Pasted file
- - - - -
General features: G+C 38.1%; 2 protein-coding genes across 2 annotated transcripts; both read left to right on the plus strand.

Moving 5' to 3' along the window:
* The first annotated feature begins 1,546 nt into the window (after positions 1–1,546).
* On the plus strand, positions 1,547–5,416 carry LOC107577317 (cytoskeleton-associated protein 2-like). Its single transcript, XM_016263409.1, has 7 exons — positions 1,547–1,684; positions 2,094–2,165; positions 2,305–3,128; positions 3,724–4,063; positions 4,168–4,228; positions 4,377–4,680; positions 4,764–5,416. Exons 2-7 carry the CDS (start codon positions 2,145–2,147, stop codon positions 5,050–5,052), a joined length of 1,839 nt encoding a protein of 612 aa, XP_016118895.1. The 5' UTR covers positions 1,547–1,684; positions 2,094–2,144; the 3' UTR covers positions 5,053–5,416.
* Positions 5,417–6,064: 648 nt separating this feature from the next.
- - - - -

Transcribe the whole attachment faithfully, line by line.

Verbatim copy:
General features: G+C 38.1%; 2 protein-coding genes across 2 annotated transcripts; both read left to right on the plus strand.

Moving 5' to 3' along the window:
* The first annotated feature begins 1,546 nt into the window (after positions 1–1,546).
* On the plus strand, positions 1,547–5,416 carry LOC107577317 (cytoskeleton-associated protein 2-like). Its single transcript, XM_016263409.1, has 7 exons — positions 1,547–1,684; positions 2,094–2,165; positions 2,305–3,128; positions 3,724–4,063; positions 4,168–4,228; positions 4,377–4,680; positions 4,764–5,416. Exons 2-7 carry the CDS (start codon positions 2,145–2,147, stop codon positions 5,050–5,052), a joined length of 1,839 nt encoding a protein of 612 aa, XP_016118895.1. The 5' UTR covers positions 1,547–1,684; positions 2,094–2,144; the 3' UTR covers positions 5,053–5,416.
* Positions 5,417–6,064: 648 nt separating this feature from the next.